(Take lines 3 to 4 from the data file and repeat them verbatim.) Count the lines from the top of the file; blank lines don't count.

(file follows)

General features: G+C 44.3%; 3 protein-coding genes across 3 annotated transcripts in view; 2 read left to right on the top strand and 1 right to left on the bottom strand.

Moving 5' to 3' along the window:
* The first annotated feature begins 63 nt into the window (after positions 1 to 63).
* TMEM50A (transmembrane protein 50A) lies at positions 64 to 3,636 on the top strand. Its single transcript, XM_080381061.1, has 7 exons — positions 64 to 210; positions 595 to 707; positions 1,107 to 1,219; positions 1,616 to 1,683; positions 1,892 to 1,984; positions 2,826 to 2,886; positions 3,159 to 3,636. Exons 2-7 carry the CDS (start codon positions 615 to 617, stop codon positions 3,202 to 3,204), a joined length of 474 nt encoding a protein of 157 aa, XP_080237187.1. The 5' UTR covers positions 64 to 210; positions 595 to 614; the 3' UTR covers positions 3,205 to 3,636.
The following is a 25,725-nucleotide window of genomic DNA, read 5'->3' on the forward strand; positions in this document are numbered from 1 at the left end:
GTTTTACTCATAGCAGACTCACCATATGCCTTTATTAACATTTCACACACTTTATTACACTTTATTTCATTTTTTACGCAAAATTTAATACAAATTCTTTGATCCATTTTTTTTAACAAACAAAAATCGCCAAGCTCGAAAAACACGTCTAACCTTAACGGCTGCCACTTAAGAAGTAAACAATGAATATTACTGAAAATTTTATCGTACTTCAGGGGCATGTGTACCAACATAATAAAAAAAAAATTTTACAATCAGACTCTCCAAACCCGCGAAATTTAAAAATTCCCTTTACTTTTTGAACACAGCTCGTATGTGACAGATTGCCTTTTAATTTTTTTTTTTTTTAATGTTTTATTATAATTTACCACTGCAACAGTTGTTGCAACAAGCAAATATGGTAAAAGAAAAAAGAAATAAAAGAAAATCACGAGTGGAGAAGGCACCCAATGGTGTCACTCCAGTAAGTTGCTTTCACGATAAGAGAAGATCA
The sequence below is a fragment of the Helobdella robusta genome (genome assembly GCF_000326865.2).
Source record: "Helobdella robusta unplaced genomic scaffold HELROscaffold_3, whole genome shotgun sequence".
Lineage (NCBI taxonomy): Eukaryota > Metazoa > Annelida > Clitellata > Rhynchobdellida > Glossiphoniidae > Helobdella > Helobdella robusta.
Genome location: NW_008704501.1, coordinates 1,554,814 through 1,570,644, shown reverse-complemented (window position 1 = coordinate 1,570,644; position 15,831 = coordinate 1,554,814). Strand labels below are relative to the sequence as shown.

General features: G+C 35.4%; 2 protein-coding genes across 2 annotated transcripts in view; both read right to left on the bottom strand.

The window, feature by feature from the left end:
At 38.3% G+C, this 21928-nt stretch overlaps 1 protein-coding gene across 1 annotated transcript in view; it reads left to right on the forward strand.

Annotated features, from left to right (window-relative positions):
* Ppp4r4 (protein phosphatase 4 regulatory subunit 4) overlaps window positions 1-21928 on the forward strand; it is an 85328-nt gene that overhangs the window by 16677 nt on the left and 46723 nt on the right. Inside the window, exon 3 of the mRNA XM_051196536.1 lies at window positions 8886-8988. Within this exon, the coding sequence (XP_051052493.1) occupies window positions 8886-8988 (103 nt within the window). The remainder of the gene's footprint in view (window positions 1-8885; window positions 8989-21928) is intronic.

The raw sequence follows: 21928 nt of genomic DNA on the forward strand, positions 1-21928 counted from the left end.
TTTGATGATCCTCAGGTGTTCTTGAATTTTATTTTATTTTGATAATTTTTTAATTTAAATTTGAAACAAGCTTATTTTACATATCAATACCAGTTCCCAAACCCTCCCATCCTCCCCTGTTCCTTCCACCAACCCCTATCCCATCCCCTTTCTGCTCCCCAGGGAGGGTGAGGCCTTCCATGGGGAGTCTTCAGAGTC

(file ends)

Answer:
* The first annotated feature begins 63 nt into the window (after positions 1 to 63).
* TMEM50A (transmembrane protein 50A) lies at positions 64 to 3,636 on the top strand. Its single transcript, XM_080381061.1, has 7 exons — positions 64 to 210; positions 595 to 707; positions 1,107 to 1,219; positions 1,616 to 1,683; positions 1,892 to 1,984; positions 2,826 to 2,886; positions 3,159 to 3,636. Exons 2-7 carry the CDS (start codon positions 615 to 617, stop codon positions 3,202 to 3,204), a joined length of 474 nt encoding a protein of 157 aa, XP_080237187.1. The 5' UTR covers positions 64 to 210; positions 595 to 614; the 3' UTR covers positions 3,205 to 3,636.